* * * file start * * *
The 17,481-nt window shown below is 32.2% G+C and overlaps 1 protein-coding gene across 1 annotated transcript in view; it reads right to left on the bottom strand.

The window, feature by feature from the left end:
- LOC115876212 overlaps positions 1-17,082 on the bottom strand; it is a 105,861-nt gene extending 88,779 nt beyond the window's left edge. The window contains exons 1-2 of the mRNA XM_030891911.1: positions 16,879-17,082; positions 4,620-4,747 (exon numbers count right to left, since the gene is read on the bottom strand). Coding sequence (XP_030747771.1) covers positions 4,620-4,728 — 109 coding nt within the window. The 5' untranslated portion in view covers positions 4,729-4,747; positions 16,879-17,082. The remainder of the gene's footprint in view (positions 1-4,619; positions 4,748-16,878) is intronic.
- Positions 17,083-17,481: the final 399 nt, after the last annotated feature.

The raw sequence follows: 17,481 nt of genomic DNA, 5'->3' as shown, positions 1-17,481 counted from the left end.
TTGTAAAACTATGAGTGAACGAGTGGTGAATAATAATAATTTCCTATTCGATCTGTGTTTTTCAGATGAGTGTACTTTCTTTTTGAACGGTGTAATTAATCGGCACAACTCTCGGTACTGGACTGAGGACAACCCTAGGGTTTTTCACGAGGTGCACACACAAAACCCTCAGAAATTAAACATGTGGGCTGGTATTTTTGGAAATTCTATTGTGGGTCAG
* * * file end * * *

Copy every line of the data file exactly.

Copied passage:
The 17,481-nt window shown below is 32.2% G+C and overlaps 1 protein-coding gene across 1 annotated transcript in view; it reads right to left on the bottom strand.

The window, feature by feature from the left end:
- LOC115876212 overlaps positions 1-17,082 on the bottom strand; it is a 105,861-nt gene extending 88,779 nt beyond the window's left edge. The window contains exons 1-2 of the mRNA XM_030891911.1: positions 16,879-17,082; positions 4,620-4,747 (exon numbers count right to left, since the gene is read on the bottom strand). Coding sequence (XP_030747771.1) covers positions 4,620-4,728 — 109 coding nt within the window. The 5' untranslated portion in view covers positions 4,729-4,747; positions 16,879-17,082. The remainder of the gene's footprint in view (positions 1-4,619; positions 4,748-16,878) is intronic.
- Positions 17,083-17,481: the final 399 nt, after the last annotated feature.

The raw sequence follows: 17,481 nt of genomic DNA, 5'->3' as shown, positions 1-17,481 counted from the left end.
TTGTAAAACTATGAGTGAACGAGTGGTGAATAATAATAATTTCCTATTCGATCTGTGTTTTTCAGATGAGTGTACTTTCTTTTTGAACGGTGTAATTAATCGGCACAACTCTCGGTACTGGACTGAGGACAACCCTAGGGTTTTTCACGAGGTGCACACACAAAACCCTCAGAAATTAAACATGTGGGCTGGTATTTTTGGAAATTCTATTGTGGGTCAG